Corruption and Power in Democracies
AbstractAccording to Acton: “Power corrupts and absolute power corrupts absolutely”. We study the implications of Acton’s dictum in models where citizens vote (for three parties) and governments then form in a series of elections. In each election, parties have fixed tastes for graft, which affect negotiations to form a government if parliament hangs; but incumbency changes tastes across elections. We argue that combinations of Acton’s dictum with various assumptions about citizen sophistication and inter-party commitments generate tight and testable predictions which cover plausible dynamics of government formation in an otherwise stationary environment.
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Bibliographic InfoPaper provided by Department of Economics, University of Bristol, UK in its series The Centre for Market and Public Organisation with number 08/192.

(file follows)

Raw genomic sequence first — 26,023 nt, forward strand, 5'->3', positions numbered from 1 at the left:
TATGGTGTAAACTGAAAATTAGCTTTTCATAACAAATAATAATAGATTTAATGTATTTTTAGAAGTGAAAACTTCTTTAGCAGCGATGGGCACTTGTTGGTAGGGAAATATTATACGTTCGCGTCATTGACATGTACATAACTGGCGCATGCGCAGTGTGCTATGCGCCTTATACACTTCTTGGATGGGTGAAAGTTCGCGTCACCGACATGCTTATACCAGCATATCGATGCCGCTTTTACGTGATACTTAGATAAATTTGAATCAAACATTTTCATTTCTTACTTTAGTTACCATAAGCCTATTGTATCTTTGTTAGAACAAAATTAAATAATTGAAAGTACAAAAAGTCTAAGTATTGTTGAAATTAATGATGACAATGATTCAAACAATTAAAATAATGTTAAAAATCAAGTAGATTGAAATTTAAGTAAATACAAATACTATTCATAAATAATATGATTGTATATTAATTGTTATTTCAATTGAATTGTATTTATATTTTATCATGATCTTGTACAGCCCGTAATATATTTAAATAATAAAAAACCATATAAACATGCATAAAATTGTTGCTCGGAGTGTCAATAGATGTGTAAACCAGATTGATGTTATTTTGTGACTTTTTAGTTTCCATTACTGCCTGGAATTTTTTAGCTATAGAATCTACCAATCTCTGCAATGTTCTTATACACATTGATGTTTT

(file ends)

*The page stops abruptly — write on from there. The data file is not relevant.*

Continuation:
Length: 32 pages
Date of creation: Feb 2008
Date of revision:
Corruption; government dynamics;
Find related papers by JEL classification:
- H11 - Public Economics - - Structure and Scope of Government - - - Structure and Scope of Government
- D72 - Microeconomics - - Analysis of Collective Decision-Making - - - Political Processes: Rent-seeking, Lobbying, Elections, Legislatures, and Voting Behavior
This paper has been announced in the following NEP Reports:
- NEP-ALL-2008-08-14 (All new papers)
- NEP-CDM-2008-08-14 (Collective Decision-Making)
- NEP-PBE-2008-08-14 (Public Economics)
- NEP-POL-2008-08-14 (Positive Political Economics)
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